In 1739 the Martinete mill owed a censo of 4,000 pesos to the Santa Clara monastery. Likewise, debtor Alonso Huidobro replaced previous censos on his chacra with a loan of 15,000 pesos at 4 percent granted by the Santa Rosa monastery, according to the accounts of the Archidiocese of Lima.42 Evidence on the number of capellanía fundings also points to their concentration in coastal properties. Only 11 percent of these fundings, many in the form of direct monetary transfers, were in highland regions.43
Another important traditional creditor was the Holy Office of the In quisition. At the time of its suppression in 1813 the Inquisition of Lima had approximately 1.5 million pesos in censos on properties and fiscal rents producing about 70,000 pesos of annual rent.44 The Inquisition’s censo funds dated back to the initial accumulation of inquisitorial wealth resulting from the expropriation (secuestro) of Portuguese New Christians in the first half of the seventeenth century. The proceeds of these appropriations, disputed initially by Lima’s viceroys, were securely placed by Inquisition officers mainly on urban properties in order to consolidate the once precarious financial position of the Holy Office.45
Like other traditional creditors, the Inquisition was approached mainly by notable loan applicants, such as hacendados and mayorazgo holders, rather than by merchants. Nevertheless, the Consulado of Lima had an outstanding censo of ten thousand pesos with the Inquisition in 1813. Also, despite prohibitions, at least one Inquisition official engaged in making insured mutuo loans to unsuccessful merchants in 1739. The ensuing liquidation trial led, in 1748, to the clash of jurisdictions between the Inquisition and the Consulado and Audiencia of Lima.46
Debtors used censo loans obtained from traditional creditors mostly to repay previous debts or to repair properties, rather than to engage in trade or other profitable activities. The conde de las Torres, for example, petitioned both the Inquisition and the Caja de Censos de Indios to raise 40,000 pesos “a censo” on his mayorazgo properties with the intention of repairing damage from the 1746 earthquake.47Traditional credit adapted well to the needs of slow, vegetative economic growth.
The customary practice of lending at indefinite terms and low interest led to serious consequences for the Caja de Censos de Indios, a rarely studied credit institution. These censo funds and their réditos, nominally belonging to several Indian communities, were intended to help the Indians pay their tributes during times of hardship, as well as to preserve the Christian cult among the Indians and to support sundry expenses.48 The administrators of these funds, however, were not themselves Indians but state-appointed peninsular or creole officials who assumed the role of guardians, because Indians were legally considered minors. The Indian censos originated in the restitution of illegal appropriations, the sale of Indian lands, and informal loans imposed by the Spaniards in the first decades after the conquest. All these proceeds formed the Indian community funds (cajas de comunidades indígenas), introduced by viceroy Marqués de Cañete and reformed by viceroy Francisco de Toledo in the sixteenth century.49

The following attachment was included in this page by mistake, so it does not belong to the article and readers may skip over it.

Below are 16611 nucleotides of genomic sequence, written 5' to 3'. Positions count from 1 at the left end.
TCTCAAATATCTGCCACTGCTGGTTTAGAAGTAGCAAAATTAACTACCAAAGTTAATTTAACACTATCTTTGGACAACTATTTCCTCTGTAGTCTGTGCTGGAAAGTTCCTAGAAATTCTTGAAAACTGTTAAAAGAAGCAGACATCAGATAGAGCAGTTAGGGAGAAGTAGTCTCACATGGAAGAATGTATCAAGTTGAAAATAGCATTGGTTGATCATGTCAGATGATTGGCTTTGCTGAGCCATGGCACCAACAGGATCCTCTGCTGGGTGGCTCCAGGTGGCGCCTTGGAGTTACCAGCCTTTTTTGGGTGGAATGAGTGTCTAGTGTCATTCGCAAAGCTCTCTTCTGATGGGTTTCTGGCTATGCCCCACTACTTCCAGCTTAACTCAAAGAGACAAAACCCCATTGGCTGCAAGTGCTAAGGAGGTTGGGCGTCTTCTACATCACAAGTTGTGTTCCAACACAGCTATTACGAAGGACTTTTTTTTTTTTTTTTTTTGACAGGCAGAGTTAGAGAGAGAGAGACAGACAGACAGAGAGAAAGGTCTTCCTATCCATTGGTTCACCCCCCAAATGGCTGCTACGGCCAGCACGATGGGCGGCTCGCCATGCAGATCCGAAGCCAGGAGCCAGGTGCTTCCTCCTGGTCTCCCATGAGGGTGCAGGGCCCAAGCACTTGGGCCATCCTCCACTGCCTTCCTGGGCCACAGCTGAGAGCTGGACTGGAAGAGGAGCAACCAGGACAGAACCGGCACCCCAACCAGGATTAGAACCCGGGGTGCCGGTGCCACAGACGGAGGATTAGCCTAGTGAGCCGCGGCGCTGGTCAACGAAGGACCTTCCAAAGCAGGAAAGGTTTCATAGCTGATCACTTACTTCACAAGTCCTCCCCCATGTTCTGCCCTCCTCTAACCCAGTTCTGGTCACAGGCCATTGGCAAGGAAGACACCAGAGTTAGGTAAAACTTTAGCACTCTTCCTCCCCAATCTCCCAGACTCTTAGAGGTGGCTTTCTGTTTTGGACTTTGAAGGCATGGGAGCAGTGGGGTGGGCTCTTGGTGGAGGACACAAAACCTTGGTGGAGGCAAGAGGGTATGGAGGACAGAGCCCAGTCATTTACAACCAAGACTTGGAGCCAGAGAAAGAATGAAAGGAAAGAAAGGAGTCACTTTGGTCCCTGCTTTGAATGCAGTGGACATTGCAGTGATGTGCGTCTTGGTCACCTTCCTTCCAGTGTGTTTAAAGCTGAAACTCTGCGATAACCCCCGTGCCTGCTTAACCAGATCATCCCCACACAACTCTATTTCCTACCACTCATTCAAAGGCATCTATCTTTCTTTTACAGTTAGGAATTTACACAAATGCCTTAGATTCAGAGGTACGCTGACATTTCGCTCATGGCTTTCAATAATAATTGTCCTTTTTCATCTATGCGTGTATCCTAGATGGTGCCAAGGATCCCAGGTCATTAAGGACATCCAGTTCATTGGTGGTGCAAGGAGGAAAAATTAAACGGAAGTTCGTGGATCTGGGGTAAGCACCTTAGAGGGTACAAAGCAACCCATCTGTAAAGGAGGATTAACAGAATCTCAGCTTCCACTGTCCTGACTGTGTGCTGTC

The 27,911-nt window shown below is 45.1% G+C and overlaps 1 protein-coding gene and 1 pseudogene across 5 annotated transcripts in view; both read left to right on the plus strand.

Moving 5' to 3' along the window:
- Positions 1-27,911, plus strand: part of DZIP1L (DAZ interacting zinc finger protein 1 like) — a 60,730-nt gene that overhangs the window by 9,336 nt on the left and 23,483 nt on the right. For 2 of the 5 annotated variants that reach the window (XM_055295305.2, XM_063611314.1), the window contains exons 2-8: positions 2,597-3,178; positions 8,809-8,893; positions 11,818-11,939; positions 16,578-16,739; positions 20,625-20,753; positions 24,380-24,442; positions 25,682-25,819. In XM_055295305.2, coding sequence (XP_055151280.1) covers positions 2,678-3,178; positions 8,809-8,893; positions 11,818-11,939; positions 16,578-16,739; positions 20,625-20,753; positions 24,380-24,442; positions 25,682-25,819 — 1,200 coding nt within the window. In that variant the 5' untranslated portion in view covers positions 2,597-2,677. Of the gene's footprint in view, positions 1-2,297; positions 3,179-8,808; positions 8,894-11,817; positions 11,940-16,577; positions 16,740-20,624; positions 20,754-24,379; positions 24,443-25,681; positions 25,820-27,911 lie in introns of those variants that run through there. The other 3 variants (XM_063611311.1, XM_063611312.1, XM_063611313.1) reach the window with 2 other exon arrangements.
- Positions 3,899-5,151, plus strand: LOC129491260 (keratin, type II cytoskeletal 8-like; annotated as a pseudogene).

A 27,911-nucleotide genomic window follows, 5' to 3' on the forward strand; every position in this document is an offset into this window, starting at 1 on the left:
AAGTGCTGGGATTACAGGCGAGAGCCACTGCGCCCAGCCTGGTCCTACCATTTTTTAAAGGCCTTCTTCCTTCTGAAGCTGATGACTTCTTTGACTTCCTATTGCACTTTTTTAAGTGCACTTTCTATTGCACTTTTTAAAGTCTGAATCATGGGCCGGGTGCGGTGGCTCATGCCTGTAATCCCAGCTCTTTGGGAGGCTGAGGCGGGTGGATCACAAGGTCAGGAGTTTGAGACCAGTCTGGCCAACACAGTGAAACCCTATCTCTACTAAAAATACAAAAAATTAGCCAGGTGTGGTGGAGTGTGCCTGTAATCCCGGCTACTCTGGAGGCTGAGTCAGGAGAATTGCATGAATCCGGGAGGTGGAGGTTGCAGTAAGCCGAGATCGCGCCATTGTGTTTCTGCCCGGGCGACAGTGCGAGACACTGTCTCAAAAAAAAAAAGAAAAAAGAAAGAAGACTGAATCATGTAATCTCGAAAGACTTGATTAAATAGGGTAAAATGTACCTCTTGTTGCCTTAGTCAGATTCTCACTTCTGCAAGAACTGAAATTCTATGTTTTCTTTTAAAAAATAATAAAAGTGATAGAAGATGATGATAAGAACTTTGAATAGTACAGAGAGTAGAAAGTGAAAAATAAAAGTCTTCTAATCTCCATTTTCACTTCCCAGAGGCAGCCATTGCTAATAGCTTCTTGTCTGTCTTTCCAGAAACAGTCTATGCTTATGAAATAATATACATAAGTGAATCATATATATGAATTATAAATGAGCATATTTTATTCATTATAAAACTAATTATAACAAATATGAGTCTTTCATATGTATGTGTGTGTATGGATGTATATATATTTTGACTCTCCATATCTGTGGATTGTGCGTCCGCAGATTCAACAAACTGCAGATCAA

Since 1588, individual Indian community funds had been integrated into general administrative units known as the cajas generales de censos in the audiencias of Lima, Cuzco, and Charcas. Soon a pattern of abuse and neglect by administrators and debtors undermined the cajas’ financial strength. The tendency started with the Royal Treasury’s traditional practice of enforcing loans on the cajas through censos, donations, and other mechanisms. In 1611 the Royal Treasury owed at least 114,625 pesos on these accounts.50 This study was able to obtain information on 73 censo fundings (imposiciones) between 1757 and 1781 belonging to the Caja General de Censos of Lima for a total of approximately one million pesos. The results of this research are shown in table 1.
Following the trend detected among ecclesiastical creditors, the caja’s censos were placed mainly on haciendas (51 percent of total funds). The estates were in various regions of the viceroyalty but mainly in the central coastal region. Some mortgaged properties, however, were situated as far away as Moquegua, Arica, and Trujillo. The Royal Treasury was the second most important debtor, with 220,428 pesos or 21 percent of total censo debts. Loans to urban properties followed with 14 percent, and loans to individual merchants and bureaucrats constituted 7.5 and 6.5 percent, respectively.51 Most of the caja’s censos were repayable but seldom were repaid. These were “soft” loans, with rédito charges that could be neglected or reduced with impunity, unlike the loans and réditos of ecclesiastical institutions and the Inquisition, which could often press their debtors more effectively for punctual payment.
The cajas’ debtors, mainly peninsular and creole landowners, benefited from an appalling neglect in the censo accounting records. Debtors also counted on the support of audiencia judges and caja administrators. By the end of the seventeenth century the cajas’ official jobs were even being sold to bidders, although this practice was later discontinued by order from Spain.
Despite local creditor hostility, the peninsular attorney don Diego de Holgado y Guzmán, in charge of supervising the caja of Lima in 1761, reported to the Council of the Indies on the irregularities and abuses in the administration of the Indian funds. The Royal Treasury of Lima owed the caja the considerable amount of almost 2 million pesos through overdue réditos (1.26 million pesos) and loans granted since 1626. This huge debt meant that the caja’s aid to Indians had been minimal. Many known debtors were simply not approached by inept and unwilling collectors. Accounting and legal instruments were missing altogether. Finally, many censuatarios had asked for and obtained reductions, pardons, and significant delays in rédito collection.52